The sparsely inhabited Leh district in the Indian state of Jammu and Kashmir has been one of the least polluted parts of the state. The famous water bodies of this high altitude cold desert, such as Indus River and Pangong Lake, have faced little threat of pollution until recently.

But an enormous increase in tourism to this corner of the Himalayas has started to change this. Last year the region received a record number of tourists, with 277,255 people visiting Ladakh. This is more than double the entire population of Leh district.

The area around Pangong Lake in Ladakh was not popular among Indian tourists until Bollywood blockbusters 3 Idiots and Jab Tak Hai Jan were filmed there in 2009 and 2012. Today, thousands of tourists visit the lake often via the ecologically fragile Khardung La pass, which is over 5,300 metres above sea level. The Pangong lake straddles India and China, over 750 square kilometres, and is one of the largest lakes in the region.

75-year-old Tsering Angdo has seen the number of tourists grow in recent years. In the past, only foreign tourists used to come to Leh. If there were any Indian tourists, he said, one could count them on fingers. Photo credit: Athar Parvaiz
75-year-old Tsering Angdo has seen the number of tourists grow in recent years. In the past, only foreign tourists used to come to Leh. If there were any Indian tourists, he said, one could count them on fingers. Photo credit: Athar Parvaiz
Pangong Lake, with its shimmering blue waters spread over 125 kilometres, has become immensely popular with Indian tourists since the Bollywood movies '3 Idiots' and 'Jab Tak Hai Jaan' were filmed in and around the lake in 2009 and 2012. Photo credit: Athar Parvaiz
Pangong Lake, with its shimmering blue waters spread over 125 kilometres, has become immensely popular with Indian tourists since the Bollywood movies '3 Idiots' and 'Jab Tak Hai Jaan' were filmed in and around the lake in 2009 and 2012. Photo credit: Athar Parvaiz
According to Leh officials over 600 vehicles go to Pangong Lake every day. Many of these vehicles go right up to the lake shore although a sign cautions tourists that this is forbidden. Photo credit: Athar Parvaiz
According to Leh officials over 600 vehicles go to Pangong Lake every day. Many of these vehicles go right up to the lake shore although a sign cautions tourists that this is forbidden. Photo credit: Athar Parvaiz
Plastic waste littering a ridge near Khardung La pass, where tourists pass through to Nubra Valley and Pangong Lake. Photo credit: Athar Parvaiz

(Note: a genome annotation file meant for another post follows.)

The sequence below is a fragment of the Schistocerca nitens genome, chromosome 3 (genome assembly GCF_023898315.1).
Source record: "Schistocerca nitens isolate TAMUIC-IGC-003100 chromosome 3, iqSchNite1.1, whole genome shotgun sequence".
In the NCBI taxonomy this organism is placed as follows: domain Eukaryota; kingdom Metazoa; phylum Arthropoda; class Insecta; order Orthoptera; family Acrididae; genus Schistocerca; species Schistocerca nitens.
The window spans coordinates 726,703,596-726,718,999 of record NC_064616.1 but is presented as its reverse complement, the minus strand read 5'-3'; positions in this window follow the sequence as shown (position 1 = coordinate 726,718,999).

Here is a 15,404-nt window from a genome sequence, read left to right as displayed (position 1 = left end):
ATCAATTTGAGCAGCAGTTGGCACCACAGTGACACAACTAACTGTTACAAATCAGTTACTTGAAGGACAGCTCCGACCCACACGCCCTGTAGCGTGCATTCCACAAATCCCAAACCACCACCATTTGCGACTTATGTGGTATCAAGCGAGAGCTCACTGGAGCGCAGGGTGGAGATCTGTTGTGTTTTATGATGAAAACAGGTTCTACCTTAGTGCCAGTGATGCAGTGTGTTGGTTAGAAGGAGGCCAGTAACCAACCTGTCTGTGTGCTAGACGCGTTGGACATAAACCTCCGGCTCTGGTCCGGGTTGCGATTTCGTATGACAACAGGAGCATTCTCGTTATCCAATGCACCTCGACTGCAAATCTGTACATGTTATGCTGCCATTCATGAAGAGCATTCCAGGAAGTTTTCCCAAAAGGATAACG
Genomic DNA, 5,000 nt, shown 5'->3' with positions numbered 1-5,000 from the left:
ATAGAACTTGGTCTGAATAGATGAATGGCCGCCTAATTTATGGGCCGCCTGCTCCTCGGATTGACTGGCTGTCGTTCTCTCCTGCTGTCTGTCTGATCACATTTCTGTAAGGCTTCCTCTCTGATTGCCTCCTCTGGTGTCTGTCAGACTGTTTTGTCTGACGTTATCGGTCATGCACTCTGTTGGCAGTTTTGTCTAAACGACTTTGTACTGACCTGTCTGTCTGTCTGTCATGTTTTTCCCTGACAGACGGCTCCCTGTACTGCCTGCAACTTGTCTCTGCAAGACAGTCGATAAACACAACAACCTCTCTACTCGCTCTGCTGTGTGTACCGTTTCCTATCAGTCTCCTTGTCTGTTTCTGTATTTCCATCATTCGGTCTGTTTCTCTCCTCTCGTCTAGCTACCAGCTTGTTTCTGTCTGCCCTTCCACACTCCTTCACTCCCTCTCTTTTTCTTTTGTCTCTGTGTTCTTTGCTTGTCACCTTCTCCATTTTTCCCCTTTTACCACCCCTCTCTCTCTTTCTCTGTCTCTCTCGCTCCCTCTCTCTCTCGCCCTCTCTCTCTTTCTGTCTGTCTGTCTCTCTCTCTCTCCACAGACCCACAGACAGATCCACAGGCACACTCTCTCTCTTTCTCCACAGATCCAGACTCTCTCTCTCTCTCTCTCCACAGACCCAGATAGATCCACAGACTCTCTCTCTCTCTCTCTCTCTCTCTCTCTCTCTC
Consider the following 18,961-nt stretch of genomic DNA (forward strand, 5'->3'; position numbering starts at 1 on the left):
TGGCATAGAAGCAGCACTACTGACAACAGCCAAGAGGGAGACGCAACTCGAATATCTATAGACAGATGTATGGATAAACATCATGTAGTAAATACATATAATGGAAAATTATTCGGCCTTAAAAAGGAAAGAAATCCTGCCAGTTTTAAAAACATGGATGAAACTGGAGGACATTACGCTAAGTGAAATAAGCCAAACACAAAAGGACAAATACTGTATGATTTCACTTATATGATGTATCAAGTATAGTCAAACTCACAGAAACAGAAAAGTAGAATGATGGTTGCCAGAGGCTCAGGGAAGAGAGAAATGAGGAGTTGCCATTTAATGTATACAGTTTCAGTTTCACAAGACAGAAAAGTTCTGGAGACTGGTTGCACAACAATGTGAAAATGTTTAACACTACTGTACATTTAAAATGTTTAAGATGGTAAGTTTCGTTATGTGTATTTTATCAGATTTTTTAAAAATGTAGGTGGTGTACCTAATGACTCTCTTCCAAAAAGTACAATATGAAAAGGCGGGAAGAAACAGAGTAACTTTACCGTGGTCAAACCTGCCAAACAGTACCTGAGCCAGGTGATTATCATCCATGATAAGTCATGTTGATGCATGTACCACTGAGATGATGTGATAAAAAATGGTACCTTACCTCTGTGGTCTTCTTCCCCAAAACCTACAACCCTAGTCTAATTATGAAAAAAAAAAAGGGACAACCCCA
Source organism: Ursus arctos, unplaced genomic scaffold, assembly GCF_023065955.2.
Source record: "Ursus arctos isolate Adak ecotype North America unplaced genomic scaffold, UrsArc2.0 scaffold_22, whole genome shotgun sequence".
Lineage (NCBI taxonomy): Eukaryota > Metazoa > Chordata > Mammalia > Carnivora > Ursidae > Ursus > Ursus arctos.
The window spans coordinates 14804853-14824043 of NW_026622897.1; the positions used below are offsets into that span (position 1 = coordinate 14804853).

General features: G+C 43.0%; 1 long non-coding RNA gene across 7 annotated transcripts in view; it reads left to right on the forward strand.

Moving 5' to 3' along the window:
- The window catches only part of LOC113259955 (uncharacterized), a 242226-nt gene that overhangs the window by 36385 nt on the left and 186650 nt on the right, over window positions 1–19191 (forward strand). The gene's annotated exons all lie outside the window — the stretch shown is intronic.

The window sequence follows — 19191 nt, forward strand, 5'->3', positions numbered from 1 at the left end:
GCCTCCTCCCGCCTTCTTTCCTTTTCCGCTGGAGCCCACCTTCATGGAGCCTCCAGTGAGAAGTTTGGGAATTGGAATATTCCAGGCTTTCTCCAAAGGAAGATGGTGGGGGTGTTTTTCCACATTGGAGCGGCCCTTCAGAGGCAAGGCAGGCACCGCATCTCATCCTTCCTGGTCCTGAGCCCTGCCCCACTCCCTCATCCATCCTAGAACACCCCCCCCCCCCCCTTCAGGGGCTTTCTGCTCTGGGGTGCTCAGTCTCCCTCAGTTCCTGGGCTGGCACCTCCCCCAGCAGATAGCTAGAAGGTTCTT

Plastic waste littering a ridge near Khardung La pass, where tourists pass through to Nubra Valley and Pangong Lake. Photo credit: Athar Parvaiz
A brown-headed gul flying over Pangong Lake. Photo credit: Athar Parvaiz
A brown-headed gul flying over Pangong Lake. Photo credit: Athar Parvaiz
Solid waste lying at a large dump site, Bomgard, near Leh town. Locals said that waste often gets carried away by the wind and some of it ends up in the Indus. Photo credit: Athar Parvaiz
Solid waste lying at a large dump site, Bomgard, near Leh town. Locals said that waste often gets carried away by the wind and some of it ends up in the Indus. Photo credit: Athar Parvaiz
Waste from restaurants, hotels and households is collected every morning from the markets of Leh town to keep it clean. But this waste is dumped in the open without any treatment. Authorities in Leh said they are in the process of putting a mechanism in place to treat waste. Photo credit: Athar Parvaiz
Waste from restaurants, hotels and households is collected every morning from the markets of Leh town to keep it clean. But this waste is dumped in the open without any treatment. Authorities in Leh said they are in the process of putting a mechanism in place to treat waste. Photo credit: Athar Parvaiz
A boy crossing a small channel containing sewage which drains into the Indus near Choglamsar in Leh. Photo credit: Athar Parvaiz
A boy crossing a small channel containing sewage which drains into the Indus near Choglamsar in Leh. Photo credit: Athar Parvaiz
Many cafes and restaurants have been built quite close to the lake. Environmental activists and nature lovers in Leh said that there has been no planning permission for these buildings. But officials of district administration in Leh said that they will now create a 100 metre buffer between the lake and the cafes. Photo credit: Athar Parvaiz
Many cafes and restaurants have been built quite close to the lake. Environmental activists and nature lovers in Leh said that there has been no planning permission for these buildings. But officials of district administration in Leh said that they will now create a 100 metre buffer between the lake and the cafes. Photo credit: Athar Parvaiz
Three young boys mimic the title characters from the movie '3 Idiots'. Photo credit: Athar Parvaiz
Three young boys mimic the title characters from the movie '3 Idiots'. Photo credit: Athar Parvaiz
A poster of the movie '3 Idiots'. The posters have helped popularise Pangong Lake for Indian tourists who now throng the place in hordes. Photo credit: Athar Parvaiz
A poster of the movie '3 Idiots'. The posters have helped popularise Pangong Lake for Indian tourists who now throng the place in hordes. Photo credit: Athar Parvaiz
Two tourists near a poster of the movie 'Jab Tak Hai Jan'. Photo credit: Athar Parvaiz
Two tourists near a poster of the movie 'Jab Tak Hai Jan'. Photo credit: Athar Parvaiz

This article first appeared on The Thirdpole.